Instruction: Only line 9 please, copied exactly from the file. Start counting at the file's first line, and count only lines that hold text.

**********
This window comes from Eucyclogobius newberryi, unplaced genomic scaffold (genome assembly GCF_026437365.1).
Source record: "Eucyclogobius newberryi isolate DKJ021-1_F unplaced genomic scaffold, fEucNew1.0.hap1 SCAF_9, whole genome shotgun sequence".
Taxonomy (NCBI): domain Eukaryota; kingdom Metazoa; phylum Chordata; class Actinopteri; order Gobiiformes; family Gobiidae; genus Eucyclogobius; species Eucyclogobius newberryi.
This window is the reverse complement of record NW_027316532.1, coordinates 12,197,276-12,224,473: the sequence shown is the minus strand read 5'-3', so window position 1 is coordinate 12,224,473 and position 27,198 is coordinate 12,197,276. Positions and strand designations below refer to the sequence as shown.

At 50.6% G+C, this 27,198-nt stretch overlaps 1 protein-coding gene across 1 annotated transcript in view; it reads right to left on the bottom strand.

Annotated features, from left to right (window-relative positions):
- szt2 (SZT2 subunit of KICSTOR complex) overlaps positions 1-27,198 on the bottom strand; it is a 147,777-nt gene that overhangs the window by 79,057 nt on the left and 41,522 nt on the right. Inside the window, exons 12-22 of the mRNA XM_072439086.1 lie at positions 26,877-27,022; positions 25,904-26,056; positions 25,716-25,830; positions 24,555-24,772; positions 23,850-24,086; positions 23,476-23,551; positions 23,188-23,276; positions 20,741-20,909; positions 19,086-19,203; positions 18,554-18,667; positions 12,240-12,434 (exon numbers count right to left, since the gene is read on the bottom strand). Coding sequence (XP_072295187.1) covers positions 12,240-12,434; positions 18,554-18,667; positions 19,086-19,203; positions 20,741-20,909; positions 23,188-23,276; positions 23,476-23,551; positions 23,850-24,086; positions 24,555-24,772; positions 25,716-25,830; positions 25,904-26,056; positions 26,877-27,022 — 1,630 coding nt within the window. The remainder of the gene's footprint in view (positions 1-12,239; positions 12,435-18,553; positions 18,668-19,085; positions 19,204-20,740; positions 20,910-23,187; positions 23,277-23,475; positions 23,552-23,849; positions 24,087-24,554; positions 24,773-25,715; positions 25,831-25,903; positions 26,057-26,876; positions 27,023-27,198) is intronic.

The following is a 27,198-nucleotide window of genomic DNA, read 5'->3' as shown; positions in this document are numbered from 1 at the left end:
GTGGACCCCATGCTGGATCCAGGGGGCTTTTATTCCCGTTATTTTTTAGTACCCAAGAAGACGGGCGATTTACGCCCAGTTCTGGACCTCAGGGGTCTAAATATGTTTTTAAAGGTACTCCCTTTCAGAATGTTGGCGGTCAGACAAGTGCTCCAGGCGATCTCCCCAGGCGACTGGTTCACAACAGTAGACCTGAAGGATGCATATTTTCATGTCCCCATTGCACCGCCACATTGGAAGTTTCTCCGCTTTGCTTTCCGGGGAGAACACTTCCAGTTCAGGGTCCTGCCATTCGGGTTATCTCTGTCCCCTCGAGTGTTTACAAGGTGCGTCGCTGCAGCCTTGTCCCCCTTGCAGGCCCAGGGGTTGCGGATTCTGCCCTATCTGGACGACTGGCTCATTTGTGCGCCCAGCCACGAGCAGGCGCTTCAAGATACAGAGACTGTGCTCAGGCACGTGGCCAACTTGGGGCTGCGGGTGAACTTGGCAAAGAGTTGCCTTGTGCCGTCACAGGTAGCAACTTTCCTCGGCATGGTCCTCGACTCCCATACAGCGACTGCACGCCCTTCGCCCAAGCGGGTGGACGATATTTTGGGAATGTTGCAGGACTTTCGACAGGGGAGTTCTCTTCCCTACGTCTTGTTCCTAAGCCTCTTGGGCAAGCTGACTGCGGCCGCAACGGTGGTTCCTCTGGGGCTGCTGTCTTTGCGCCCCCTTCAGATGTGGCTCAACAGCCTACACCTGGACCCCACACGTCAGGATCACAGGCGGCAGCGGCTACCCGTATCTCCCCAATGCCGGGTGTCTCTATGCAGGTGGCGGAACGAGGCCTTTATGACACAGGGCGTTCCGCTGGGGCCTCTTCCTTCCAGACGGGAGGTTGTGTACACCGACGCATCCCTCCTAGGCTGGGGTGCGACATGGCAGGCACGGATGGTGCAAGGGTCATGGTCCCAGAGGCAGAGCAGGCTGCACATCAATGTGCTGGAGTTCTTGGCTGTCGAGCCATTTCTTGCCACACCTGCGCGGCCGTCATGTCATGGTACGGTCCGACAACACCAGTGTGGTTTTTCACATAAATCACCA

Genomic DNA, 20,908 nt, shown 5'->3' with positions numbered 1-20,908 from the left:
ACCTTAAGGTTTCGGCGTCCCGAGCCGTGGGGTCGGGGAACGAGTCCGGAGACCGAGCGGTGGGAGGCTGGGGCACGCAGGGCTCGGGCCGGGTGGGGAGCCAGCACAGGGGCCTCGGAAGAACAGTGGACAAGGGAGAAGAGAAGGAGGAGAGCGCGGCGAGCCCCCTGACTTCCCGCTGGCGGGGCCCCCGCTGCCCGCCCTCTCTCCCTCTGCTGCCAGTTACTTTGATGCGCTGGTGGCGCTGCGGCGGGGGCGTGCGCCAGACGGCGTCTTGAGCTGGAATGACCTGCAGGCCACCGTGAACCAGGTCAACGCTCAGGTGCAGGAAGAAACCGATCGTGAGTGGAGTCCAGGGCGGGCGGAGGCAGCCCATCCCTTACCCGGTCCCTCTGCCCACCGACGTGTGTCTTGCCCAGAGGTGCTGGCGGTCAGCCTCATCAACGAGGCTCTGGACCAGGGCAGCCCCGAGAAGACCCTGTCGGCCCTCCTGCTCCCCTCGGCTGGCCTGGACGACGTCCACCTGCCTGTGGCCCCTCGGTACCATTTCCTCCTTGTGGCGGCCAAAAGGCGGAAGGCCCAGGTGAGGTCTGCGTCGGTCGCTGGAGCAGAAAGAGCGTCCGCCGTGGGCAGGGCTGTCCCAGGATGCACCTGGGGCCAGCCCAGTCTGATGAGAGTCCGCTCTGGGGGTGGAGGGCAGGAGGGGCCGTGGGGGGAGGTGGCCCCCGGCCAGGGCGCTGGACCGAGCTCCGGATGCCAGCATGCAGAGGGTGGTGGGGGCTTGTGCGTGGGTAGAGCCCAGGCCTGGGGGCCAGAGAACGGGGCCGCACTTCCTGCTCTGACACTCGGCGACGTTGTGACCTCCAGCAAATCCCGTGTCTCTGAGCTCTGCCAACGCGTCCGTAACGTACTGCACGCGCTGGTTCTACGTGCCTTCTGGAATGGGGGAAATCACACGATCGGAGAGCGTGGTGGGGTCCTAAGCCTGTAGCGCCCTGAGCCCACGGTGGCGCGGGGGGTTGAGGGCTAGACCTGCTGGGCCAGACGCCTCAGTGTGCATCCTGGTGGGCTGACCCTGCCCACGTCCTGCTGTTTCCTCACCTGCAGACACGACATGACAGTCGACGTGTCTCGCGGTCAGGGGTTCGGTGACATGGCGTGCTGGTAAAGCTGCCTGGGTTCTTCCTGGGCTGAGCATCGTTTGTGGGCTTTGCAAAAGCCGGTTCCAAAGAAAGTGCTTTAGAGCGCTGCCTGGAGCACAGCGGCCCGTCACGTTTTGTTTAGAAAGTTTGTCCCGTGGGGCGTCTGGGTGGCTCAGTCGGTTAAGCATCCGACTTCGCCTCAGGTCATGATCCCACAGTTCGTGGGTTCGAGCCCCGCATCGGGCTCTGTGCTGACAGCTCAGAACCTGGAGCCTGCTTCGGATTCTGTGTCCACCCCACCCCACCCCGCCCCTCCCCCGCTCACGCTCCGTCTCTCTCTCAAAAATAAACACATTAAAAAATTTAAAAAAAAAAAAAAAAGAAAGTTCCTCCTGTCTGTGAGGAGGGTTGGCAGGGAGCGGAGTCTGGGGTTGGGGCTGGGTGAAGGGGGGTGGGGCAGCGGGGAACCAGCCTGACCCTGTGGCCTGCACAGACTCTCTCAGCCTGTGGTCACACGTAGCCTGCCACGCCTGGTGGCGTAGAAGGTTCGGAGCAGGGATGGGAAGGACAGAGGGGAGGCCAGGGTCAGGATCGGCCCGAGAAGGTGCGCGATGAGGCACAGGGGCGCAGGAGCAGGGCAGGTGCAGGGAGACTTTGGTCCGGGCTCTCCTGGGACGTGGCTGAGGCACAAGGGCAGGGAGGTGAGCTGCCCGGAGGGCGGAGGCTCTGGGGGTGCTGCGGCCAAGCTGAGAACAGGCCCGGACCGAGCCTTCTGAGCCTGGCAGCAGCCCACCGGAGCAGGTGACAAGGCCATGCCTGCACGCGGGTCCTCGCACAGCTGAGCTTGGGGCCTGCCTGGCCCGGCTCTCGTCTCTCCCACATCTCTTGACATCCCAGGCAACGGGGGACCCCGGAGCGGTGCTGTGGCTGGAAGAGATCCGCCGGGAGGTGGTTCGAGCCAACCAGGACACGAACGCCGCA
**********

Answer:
GTGGACCCCATGCTGGATCCAGGGGGCTTTTATTCCCGTTATTTTTTAGTACCCAAGAAGACGGGCGATTTACGCCCAGTTCTGGACCTCAGGGGTCTAAATATGTTTTTAAAGGTACTCCCTTTCAGAATGTTGGCGGTCAGACAAGTGCTCCAGGCGATCTCCCCAGGCGACTGGTTCACAACAGTAGACCTGAAGGATGCATATTTTCATGTCCCCATTGCACCGCCACATTGGAAGTTTCTCCGCTTTGCTTTCCGGGGAGAACACTTCCAGTTCAGGGTCCTGCCATTCGGGTTATCTCTGTCCCCTCGAGTGTTTACAAGGTGCGTCGCTGCAGCCTTGTCCCCCTTGCAGGCCCAGGGGTTGCGGATTCTGCCCTATCTGGACGACTGGCTCATTTGTGCGCCCAGCCACGAGCAGGCGCTTCAAGATACAGAGACTGTGCTCAGGCACGTGGCCAACTTGGGGCTGCGGGTGAACTTGGCAAAGAGTTGCCTTGTGCCGTCACAGGTAGCAACTTTCCTCGGCATGGTCCTCGACTCCCATACAGCGACTGCACGCCCTTCGCCCAAGCGGGTGGACGATATTTTGGGAATGTTGCAGGACTTTCGACAGGGGAGTTCTCTTCCCTACGTCTTGTTCCTAAGCCTCTTGGGCAAGCTGACTGCGGCCGCAACGGTGGTTCCTCTGGGGCTGCTGTCTTTGCGCCCCCTTCAGATGTGGCTCAACAGCCTACACCTGGACCCCACACGTCAGGATCACAGGCGGCAGCGGCTACCCGTATCTCCCCAATGCCGGGTGTCTCTATGCAGGTGGCGGAACGAGGCCTTTATGACACAGGGCGTTCCGCTGGGGCCTCTTCCTTCCAGACGGGAGGTTGTGTACACCGACGCATCCCTCCTAGGCTGGGGTGCGACATGGCAGGCACGGATGGTGCAAGGGTCATGGTCCCAGAGGCAGAGCAGGCTGCACATCAATGTGCTGGAGTTCTTGGCTGTCGAGCCATTTCTTGCCACACCTGCGCGGCCGTCATGTCATGGTACGGTCCGACAACACCAGTGTGGTTTTTCACATAAATCACCA